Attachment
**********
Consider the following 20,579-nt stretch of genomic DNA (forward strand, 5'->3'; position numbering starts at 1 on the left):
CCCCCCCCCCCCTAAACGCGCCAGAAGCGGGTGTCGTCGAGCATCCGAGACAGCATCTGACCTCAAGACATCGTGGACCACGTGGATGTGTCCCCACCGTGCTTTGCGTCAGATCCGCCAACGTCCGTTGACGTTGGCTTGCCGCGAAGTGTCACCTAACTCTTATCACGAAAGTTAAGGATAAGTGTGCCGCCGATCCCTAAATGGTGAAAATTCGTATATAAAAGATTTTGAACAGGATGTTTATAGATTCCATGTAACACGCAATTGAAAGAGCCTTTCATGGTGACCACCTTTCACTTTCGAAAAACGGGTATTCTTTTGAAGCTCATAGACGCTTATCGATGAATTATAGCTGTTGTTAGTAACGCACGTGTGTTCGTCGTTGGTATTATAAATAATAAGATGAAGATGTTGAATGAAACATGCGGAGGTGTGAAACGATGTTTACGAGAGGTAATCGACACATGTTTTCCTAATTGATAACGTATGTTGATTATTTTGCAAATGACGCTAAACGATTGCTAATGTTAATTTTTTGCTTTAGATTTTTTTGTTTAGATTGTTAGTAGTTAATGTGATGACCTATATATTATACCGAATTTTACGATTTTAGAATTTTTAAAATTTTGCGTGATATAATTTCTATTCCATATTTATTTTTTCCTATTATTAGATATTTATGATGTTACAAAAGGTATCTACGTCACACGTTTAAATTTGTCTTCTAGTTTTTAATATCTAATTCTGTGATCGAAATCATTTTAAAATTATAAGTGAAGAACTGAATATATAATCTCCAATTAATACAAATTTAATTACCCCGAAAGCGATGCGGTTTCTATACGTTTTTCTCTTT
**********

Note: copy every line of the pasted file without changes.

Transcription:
Consider the following 20,579-nt stretch of genomic DNA (forward strand, 5'->3'; position numbering starts at 1 on the left):
CCCCCCCCCCCCTAAACGCGCCAGAAGCGGGTGTCGTCGAGCATCCGAGACAGCATCTGACCTCAAGACATCGTGGACCACGTGGATGTGTCCCCACCGTGCTTTGCGTCAGATCCGCCAACGTCCGTTGACGTTGGCTTGCCGCGAAGTGTCACCTAACTCTTATCACGAAAGTTAAGGATAAGTGTGCCGCCGATCCCTAAATGGTGAAAATTCGTATATAAAAGATTTTGAACAGGATGTTTATAGATTCCATGTAACACGCAATTGAAAGAGCCTTTCATGGTGACCACCTTTCACTTTCGAAAAACGGGTATTCTTTTGAAGCTCATAGACGCTTATCGATGAATTATAGCTGTTGTTAGTAACGCACGTGTGTTCGTCGTTGGTATTATAAATAATAAGATGAAGATGTTGAATGAAACATGCGGAGGTGTGAAACGATGTTTACGAGAGGTAATCGACACATGTTTTCCTAATTGATAACGTATGTTGATTATTTTGCAAATGACGCTAAACGATTGCTAATGTTAATTTTTTGCTTTAGATTTTTTTGTTTAGATTGTTAGTAGTTAATGTGATGACCTATATATTATACCGAATTTTACGATTTTAGAATTTTTAAAATTTTGCGTGATATAATTTCTATTCCATATTTATTTTTTCCTATTATTAGATATTTATGATGTTACAAAAGGTATCTACGTCACACGTTTAAATTTGTCTTCTAGTTTTTAATATCTAATTCTGTGATCGAAATCATTTTAAAATTATAAGTGAAGAACTGAATATATAATCTCCAATTAATACAAATTTAATTACCCCGAAAGCGATGCGGTTTCTATACGTTTTTCTCTTT